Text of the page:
Carl Landry made four straight jumpers, and Jack pulled up for a 3-pointer to begin the Warriors' late surge. Curry swished two 3-pointers to cap the 17-6 burst that gave Golden State a 112-111 lead halfway through the fourth quarter, jumping in the air and pumping his fist after the second swish.

The Kings beat the Warriors 94-92 in Sacramento's opener Nov. 5.

NOTES: Kings F Francisco Garcia landed hard on his back going for a block in the second quarter. He sat out the second half with a sore back. ... Sacramento tied the all-time series with Golden State at 184-184. ... The Warriors are 2-5 in the first game of a back-to-back this season and 5-2 in the second game. ... Rapper Rick Ross sat courtside.

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Barry Trotz finds contract he was looking for, officially named New York Islanders new head coach

Barry Trotz finds contract he was looking for, officially named New York Islanders new head coach

Barry Trotz did not remain unemployed for very long.

Trotz, who led the Capitals to the franchise's first-ever Stanley Cup title, resigned from his post less than a week after the team's championship parade in Washington, D.C.

But on Thursday, the Capitals' now former bench boss was officially named the head coach of the New York Islanders.

Trotz's contract was expected to expire at the end of the 2017-18 season, but upon winning the Stanley Cup, an automatic two-year extension was triggered, raising his $1.5 million yearly salary by $300,000. But Trotz wanted to be compensated as one of the top five coaches in the NHL.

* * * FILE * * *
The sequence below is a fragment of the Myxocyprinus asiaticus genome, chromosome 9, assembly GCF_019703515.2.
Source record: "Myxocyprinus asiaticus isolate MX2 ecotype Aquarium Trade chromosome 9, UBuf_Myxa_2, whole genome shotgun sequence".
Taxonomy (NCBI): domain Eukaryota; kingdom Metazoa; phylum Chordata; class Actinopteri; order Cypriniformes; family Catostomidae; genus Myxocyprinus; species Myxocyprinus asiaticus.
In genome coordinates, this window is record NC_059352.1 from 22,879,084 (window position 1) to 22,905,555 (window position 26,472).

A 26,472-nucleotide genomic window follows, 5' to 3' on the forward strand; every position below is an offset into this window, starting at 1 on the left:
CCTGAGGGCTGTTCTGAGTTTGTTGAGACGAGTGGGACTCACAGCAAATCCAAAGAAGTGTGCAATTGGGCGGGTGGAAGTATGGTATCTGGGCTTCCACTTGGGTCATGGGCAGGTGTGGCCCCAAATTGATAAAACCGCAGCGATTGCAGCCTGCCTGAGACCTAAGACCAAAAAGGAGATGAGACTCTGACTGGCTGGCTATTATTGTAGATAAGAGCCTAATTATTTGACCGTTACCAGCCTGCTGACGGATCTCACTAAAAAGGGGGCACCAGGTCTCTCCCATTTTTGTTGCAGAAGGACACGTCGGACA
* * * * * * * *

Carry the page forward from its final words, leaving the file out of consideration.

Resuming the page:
While the terms of his deal have yet to be finalized, according to Elliotte Friedman, Trotz's deal could be in the 5-year, $20 million range.

With the Islanders, Trotz inherits a team that finished 35-37-10 last season under head coach Doug Weight, despite having John Tavares, one of the best centers in the NHL, and several young studs like Mathew Barzal, Jordan Eberle, and Josh Ho-Sang. But Tavares enters the offseason as a free agent, and many teams will be looking to pay top-dollar for his services. 

Trotz will report to Lou Lamoriello, who was named the Islanders' president and general manager in May after spending three seasons in the same role with the Toronto Maple Leafs.

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The Caps' Cup-winning roster is a lesson in building through the draft

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USA TODAY Sports

The Caps' Cup-winning roster is a lesson in building through the draft

Every year, the Stanley Cup-winning team shows the importance of building through the draft. This year, that team is the Washington Capitals.

With the NHL Draft starting on Friday, let’s break down the Capitals roster from the playoffs to see just how it was put together.

Acquired by the draft: Nicklas Backstrom, Madison Bowey, Travis Boy, Andre Burakovsky, John Carlson, Christian Djoos, Shane Gersich, Philipp Grubauer, Braden Holtby, Evgeny Kuznetsov, Dmitry Orlov, Alex Ovechkin, Chandler Stephenson, Jakub Vrana, Nathan Walker, Tom Wilson